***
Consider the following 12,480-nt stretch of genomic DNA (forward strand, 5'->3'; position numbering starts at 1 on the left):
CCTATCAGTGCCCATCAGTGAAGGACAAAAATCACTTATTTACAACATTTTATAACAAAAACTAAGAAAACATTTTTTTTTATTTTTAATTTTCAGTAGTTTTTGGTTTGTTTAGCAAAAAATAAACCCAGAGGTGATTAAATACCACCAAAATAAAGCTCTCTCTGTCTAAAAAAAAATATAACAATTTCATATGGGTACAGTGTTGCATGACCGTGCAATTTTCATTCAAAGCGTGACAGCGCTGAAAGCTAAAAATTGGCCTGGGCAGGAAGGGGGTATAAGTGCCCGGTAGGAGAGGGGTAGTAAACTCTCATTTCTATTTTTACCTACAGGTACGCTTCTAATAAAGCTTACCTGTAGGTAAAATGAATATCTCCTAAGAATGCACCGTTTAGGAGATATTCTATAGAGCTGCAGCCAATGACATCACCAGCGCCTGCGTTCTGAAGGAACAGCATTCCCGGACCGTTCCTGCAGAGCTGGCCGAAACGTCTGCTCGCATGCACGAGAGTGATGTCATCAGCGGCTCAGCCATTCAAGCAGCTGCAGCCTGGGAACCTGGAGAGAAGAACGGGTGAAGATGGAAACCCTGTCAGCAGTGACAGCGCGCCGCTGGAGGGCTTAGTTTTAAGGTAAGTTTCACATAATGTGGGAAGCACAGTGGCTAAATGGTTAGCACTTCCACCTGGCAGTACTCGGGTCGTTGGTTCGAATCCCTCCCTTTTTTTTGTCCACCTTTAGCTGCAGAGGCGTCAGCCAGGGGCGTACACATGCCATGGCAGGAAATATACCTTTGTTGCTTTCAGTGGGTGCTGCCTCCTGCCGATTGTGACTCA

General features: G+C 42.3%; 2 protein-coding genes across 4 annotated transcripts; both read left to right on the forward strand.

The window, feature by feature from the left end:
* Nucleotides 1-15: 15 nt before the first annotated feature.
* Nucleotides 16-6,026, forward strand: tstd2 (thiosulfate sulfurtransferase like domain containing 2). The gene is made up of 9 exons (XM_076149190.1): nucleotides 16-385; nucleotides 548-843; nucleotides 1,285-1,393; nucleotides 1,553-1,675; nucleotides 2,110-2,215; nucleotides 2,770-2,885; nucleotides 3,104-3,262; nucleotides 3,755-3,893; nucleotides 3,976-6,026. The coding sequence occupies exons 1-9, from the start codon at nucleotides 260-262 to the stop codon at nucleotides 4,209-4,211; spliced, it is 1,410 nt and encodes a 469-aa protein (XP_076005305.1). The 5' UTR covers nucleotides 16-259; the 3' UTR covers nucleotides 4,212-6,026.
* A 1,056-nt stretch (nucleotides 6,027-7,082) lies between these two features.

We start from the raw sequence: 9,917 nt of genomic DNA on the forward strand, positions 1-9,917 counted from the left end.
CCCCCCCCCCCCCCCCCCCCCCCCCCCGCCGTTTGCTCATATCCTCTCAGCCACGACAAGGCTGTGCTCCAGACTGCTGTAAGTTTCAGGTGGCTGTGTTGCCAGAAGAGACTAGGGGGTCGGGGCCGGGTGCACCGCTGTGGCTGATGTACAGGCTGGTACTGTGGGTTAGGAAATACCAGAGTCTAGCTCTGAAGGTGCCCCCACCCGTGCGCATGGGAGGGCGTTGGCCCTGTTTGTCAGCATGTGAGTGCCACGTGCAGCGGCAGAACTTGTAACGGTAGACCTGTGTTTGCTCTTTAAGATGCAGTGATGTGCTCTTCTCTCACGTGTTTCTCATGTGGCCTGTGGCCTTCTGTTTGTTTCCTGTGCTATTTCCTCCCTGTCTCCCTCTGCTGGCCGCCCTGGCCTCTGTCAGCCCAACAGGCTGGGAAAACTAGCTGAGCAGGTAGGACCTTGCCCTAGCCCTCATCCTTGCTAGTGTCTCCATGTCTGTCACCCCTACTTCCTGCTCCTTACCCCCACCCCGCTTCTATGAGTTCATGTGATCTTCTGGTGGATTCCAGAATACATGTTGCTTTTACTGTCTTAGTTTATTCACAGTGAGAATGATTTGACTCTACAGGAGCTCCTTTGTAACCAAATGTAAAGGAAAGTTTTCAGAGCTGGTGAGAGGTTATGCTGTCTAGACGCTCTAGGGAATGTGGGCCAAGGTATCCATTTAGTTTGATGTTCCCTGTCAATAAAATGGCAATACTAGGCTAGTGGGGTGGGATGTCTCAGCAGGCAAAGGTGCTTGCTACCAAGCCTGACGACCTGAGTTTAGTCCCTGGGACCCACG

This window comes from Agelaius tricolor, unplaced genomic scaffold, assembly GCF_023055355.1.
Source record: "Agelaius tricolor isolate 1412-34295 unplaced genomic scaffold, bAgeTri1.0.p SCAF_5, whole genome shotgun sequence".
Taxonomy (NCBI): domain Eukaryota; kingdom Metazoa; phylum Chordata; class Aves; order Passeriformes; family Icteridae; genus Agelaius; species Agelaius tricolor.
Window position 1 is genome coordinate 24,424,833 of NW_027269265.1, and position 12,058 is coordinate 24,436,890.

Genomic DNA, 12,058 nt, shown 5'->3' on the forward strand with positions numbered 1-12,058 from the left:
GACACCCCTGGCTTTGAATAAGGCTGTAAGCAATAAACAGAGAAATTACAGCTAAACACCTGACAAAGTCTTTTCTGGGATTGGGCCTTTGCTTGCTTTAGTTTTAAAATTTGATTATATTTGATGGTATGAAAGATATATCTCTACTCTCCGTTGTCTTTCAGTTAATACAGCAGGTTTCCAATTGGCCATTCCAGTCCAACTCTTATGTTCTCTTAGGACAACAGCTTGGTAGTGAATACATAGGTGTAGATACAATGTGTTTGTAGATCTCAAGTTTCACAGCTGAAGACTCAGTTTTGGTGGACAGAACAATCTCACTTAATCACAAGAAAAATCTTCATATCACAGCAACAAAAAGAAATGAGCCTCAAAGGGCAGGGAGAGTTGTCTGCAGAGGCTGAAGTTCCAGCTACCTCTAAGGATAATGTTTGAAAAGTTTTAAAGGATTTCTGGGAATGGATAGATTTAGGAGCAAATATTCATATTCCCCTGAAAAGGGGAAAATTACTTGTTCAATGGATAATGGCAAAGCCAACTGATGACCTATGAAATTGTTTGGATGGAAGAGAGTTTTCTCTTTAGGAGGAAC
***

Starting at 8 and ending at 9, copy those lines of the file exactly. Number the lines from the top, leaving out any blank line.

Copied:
We start from the raw sequence: 9,917 nt of genomic DNA on the forward strand, positions 1-9,917 counted from the left end.
CCCCCCCCCCCCCCCCCCCCCCCCCCCGCCGTTTGCTCATATCCTCTCAGCCACGACAAGGCTGTGCTCCAGACTGCTGTAAGTTTCAGGTGGCTGTGTTGCCAGAAGAGACTAGGGGGTCGGGGCCGGGTGCACCGCTGTGGCTGATGTACAGGCTGGTACTGTGGGTTAGGAAATACCAGAGTCTAGCTCTGAAGGTGCCCCCACCCGTGCGCATGGGAGGGCGTTGGCCCTGTTTGTCAGCATGTGAGTGCCACGTGCAGCGGCAGAACTTGTAACGGTAGACCTGTGTTTGCTCTTTAAGATGCAGTGATGTGCTCTTCTCTCACGTGTTTCTCATGTGGCCTGTGGCCTTCTGTTTGTTTCCTGTGCTATTTCCTCCCTGTCTCCCTCTGCTGGCCGCCCTGGCCTCTGTCAGCCCAACAGGCTGGGAAAACTAGCTGAGCAGGTAGGACCTTGCCCTAGCCCTCATCCTTGCTAGTGTCTCCATGTCTGTCACCCCTACTTCCTGCTCCTTACCCCCACCCCGCTTCTATGAGTTCATGTGATCTTCTGGTGGATTCCAGAATACATGTTGCTTTTACTGTCTTAGTTTATTCACAGTGAGAATGATTTGACTCTACAGGAGCTCCTTTGTAACCAAATGTAAAGGAAAGTTTTCAGAGCTGGTGAGAGGTTATGCTGTCTAGACGCTCTAGGGAATGTGGGCCAAGGTATCCATTTAGTTTGATGTTCCCTGTCAATAAAATGGCAATACTAGGCTAGTGGGGTGGGATGTCTCAGCAGGCAAAGGTGCTTGCTACCAAGCCTGACGACCTGAGTTTAGTCCCTGGGACCCACG